It's difficult not to like this John Hughes movie which explores the relationship between Jefferson Briggs (Bacon) and Kristy (McGovern) from their wedding day till their baby's birth. The movie centers around how Bacon matures to become a responsible family man. The movie is portrayed through the eyes of new graduate Briggs and the audience moves along with his fears, plight and fortunes. Although not entirely original, there are moments throughout that you will empathize and laugh along with, mainly because we all went through this before. This is one of Hughes' definitive films from the 1980s and the music accompanying the movie is great, from Gene Loves Jezebel to Everything But The Girl and Kate Bush. Bacon is hilarious and McGovern gives an understated but effective performance as the wife determined to have a baby. Alec Baldwin is brilliant as Davis McDonald, the devilish best friend of Bacon who tries to dissuade him out of marriage. There are genuinely funny moments that pepper this movie throughout and makes it really delightful. There are the "high-brow" critics who slag this movie off. Don't be influenced by their views. This is an endearing and enjoyable movie.
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Underrated John Hughes comedy; fine chemistry between Bacon & McGovern
george.schmidt22 April 2003
SHE'S HAVING A BABY (1988) *** Kevin Bacon, Elizabeth Mc Govern, Alec Baldwin, William Windom, Cathryn Damon, John Ashton, Edie McClurg, Dennis Dugan. Frequently accurate domestic comedy about newlyweds Bacon and McGovern who finally decide to procreate amidst the usual barriers including family and money. Smart script and direction by John Hughes with a sharp turn of events by the film's climax with an effectively dramatic birth sequence; I got misty eyed for Bacon and the plight of his newborn accentuated by the song "This Woman's Work" by Kate Bush. Wait for the credits with some celebrities coming up with names for the baby.
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romantic comedy
kdohio15 March 2006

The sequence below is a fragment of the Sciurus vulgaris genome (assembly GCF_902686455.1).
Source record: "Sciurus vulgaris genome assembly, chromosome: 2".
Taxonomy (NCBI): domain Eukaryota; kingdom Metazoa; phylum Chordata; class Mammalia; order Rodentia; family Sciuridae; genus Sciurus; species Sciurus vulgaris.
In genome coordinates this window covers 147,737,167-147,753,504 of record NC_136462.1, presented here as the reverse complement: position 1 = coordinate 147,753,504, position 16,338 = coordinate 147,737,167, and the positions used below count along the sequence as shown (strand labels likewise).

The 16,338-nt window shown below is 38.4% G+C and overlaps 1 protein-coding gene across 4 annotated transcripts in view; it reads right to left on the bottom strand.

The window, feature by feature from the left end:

I love this movie. One of my all time favorites! This movie is realistic and very moving. It portrays a married couple that goes through a lot of changes and moments through a married life together. And in the mean time its a romantic comedy with a touch of drama that everybody can relate to in one way or another in their married life and starting a family. The movie is cute, funny, and very touching. I would recommend it to anyone! There is hardly any harsh language or nudity in it. All the actors and actresses that played in this movie were very good. If you like this movie I would recommend "Nine Months", "The Family Man", "My Big Fat Greek Wedding".
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Married life from a man's perspective.
vertigo_1412 May 2004
She's Having a Baby is very much like Kevin Bacon's later film, 'He Said, She Said,' in which moments of a story are articulated from the perspective of each gender. But while 'He Said, She Said,' provided humorous views of love and life from both the shovinist male and the over-confident female, 'She's Having a Baby' provides only the perspective of one person: a very nervous and doubting husband. It is interesting to me, at least, as there are few movies which dedicate the entire experience of married life solely to the male perspective, and I suppose that John Hughes, the film's writer and director, is telling the story from his own personal experiences, fears, expectations, and other approaches to his life as a husband and father.

I have always like John Hughes work, and despite some of the sexism and cliches that the story deals with, it is an entertaining film about newlyweds unsure about whether getting married was a good idea, but discovering in the end, that despite the obstacles ahead of them, they actually find that married life (and soon, parenthood), can actually quite a wonderful thing.